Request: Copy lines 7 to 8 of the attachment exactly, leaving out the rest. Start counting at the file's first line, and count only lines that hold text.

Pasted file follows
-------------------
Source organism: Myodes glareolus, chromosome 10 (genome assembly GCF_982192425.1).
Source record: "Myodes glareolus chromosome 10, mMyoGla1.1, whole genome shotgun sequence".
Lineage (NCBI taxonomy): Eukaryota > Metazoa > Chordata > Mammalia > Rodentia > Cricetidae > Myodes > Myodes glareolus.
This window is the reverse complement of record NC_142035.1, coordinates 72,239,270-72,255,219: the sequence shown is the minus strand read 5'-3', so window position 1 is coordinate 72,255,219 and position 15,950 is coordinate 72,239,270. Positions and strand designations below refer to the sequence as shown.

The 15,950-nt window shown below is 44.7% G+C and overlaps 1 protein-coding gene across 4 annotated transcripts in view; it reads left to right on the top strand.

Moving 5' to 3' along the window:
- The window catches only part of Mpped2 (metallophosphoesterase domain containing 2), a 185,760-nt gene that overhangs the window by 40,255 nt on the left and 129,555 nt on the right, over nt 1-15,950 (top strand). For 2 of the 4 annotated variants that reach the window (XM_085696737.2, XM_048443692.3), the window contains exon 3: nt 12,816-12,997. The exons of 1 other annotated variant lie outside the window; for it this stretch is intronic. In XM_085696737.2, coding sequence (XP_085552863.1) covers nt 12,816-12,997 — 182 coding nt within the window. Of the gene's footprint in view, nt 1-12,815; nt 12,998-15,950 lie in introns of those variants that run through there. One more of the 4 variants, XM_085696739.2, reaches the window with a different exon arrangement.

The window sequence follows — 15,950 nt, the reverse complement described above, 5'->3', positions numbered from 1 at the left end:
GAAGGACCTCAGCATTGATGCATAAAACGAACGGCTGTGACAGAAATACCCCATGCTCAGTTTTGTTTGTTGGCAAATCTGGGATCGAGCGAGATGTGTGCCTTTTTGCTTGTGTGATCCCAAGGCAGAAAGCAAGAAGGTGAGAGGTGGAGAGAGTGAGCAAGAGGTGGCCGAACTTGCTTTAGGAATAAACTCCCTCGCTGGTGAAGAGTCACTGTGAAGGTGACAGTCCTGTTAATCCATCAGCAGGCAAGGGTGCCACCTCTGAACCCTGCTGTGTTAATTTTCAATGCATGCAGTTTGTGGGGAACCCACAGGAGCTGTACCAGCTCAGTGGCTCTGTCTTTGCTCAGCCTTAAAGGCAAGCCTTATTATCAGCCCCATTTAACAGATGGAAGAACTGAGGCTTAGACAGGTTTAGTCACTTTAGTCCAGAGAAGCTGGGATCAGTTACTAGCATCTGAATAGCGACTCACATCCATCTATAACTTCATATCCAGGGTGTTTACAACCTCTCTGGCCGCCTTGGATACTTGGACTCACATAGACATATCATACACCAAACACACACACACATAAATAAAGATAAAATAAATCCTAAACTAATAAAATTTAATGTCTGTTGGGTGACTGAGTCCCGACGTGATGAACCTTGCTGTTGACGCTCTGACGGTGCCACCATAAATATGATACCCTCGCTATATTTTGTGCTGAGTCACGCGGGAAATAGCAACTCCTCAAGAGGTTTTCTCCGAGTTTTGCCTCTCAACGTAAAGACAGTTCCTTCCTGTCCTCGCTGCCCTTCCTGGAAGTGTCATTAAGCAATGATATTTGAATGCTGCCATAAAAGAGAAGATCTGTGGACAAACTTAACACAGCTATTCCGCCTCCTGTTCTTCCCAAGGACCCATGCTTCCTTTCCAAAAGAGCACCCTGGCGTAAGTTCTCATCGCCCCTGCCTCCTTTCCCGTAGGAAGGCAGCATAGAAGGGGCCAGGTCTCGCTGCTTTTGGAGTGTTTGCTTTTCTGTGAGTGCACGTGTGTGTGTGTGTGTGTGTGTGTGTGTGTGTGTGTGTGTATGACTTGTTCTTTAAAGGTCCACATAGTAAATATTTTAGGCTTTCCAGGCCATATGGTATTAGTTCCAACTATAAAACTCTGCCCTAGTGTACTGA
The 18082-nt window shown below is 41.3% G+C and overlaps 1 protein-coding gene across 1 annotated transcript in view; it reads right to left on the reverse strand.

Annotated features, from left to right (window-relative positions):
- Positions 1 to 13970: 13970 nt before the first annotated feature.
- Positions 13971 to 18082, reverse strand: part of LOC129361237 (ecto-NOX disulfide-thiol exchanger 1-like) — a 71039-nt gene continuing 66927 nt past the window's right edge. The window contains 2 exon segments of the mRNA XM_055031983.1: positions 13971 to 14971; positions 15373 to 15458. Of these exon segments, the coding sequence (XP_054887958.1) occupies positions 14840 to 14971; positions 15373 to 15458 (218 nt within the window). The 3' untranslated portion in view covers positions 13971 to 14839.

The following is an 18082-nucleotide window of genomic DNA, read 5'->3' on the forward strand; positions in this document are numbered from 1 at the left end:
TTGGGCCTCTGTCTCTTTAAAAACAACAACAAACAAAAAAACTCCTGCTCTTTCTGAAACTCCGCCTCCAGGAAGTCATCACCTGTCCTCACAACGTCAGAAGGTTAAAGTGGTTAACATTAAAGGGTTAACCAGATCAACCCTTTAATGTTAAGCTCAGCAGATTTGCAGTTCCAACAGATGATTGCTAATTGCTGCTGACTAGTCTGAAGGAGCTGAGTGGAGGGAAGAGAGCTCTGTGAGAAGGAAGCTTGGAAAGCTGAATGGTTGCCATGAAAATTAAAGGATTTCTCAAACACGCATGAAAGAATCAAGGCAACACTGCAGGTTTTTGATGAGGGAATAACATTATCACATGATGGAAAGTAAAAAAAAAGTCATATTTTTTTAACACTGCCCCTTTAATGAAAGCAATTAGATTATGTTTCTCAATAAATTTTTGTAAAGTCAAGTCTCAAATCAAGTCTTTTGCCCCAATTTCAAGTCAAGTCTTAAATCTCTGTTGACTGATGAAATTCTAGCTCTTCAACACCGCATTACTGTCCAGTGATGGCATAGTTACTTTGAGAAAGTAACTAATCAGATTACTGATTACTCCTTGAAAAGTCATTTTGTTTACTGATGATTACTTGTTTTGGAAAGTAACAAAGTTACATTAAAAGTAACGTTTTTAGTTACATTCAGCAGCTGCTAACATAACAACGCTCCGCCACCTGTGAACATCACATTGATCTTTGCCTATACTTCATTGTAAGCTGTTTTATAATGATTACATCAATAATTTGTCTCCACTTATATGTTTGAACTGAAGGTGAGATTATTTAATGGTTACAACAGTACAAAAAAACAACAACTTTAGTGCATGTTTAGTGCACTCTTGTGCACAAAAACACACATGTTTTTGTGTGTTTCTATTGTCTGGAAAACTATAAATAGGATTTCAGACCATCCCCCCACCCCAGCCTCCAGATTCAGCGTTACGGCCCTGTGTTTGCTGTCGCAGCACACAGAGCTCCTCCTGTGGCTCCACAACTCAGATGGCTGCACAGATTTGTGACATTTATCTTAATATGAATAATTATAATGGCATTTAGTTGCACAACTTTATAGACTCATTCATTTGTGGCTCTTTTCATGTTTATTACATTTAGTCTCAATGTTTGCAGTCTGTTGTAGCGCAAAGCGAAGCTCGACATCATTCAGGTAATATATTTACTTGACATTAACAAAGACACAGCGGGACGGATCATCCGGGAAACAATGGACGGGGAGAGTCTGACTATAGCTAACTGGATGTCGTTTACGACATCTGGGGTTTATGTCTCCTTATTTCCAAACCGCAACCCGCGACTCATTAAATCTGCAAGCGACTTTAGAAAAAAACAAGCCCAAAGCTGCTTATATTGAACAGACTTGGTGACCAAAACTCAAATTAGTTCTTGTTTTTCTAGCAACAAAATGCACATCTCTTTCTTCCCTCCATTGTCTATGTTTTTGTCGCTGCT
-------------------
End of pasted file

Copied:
- The window catches only part of Mpped2 (metallophosphoesterase domain containing 2), a 185,760-nt gene that overhangs the window by 40,255 nt on the left and 129,555 nt on the right, over nt 1-15,950 (top strand). For 2 of the 4 annotated variants that reach the window (XM_085696737.2, XM_048443692.3), the window contains exon 3: nt 12,816-12,997. The exons of 1 other annotated variant lie outside the window; for it this stretch is intronic. In XM_085696737.2, coding sequence (XP_085552863.1) covers nt 12,816-12,997 — 182 coding nt within the window. Of the gene's footprint in view, nt 1-12,815; nt 12,998-15,950 lie in introns of those variants that run through there. One more of the 4 variants, XM_085696739.2, reaches the window with a different exon arrangement.

The window sequence follows — 15,950 nt, the reverse complement described above, 5'->3', positions numbered from 1 at the left end: